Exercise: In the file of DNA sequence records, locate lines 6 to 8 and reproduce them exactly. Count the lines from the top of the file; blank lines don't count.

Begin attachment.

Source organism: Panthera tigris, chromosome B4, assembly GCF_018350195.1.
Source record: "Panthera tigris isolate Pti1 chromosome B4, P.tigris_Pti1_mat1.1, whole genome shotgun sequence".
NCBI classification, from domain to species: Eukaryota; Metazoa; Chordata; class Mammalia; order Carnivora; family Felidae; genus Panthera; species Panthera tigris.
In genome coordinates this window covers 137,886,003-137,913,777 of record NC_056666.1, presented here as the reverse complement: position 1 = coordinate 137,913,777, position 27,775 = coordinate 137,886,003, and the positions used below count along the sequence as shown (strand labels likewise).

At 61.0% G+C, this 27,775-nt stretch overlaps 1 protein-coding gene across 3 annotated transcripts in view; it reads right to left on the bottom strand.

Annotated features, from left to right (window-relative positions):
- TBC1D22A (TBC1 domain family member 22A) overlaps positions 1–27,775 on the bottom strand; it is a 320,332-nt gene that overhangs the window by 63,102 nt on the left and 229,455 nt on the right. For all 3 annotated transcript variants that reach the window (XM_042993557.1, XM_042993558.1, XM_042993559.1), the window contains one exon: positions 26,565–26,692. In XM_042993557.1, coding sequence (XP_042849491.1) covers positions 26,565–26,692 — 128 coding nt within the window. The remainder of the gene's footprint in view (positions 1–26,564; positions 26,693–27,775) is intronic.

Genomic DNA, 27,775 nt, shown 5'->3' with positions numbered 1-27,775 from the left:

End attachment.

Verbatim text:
Annotated features, from left to right (window-relative positions):
- TBC1D22A (TBC1 domain family member 22A) overlaps positions 1–27,775 on the bottom strand; it is a 320,332-nt gene that overhangs the window by 63,102 nt on the left and 229,455 nt on the right. For all 3 annotated transcript variants that reach the window (XM_042993557.1, XM_042993558.1, XM_042993559.1), the window contains one exon: positions 26,565–26,692. In XM_042993557.1, coding sequence (XP_042849491.1) covers positions 26,565–26,692 — 128 coding nt within the window. The remainder of the gene's footprint in view (positions 1–26,564; positions 26,693–27,775) is intronic.

Genomic DNA, 27,775 nt, shown 5'->3' with positions numbered 1-27,775 from the left: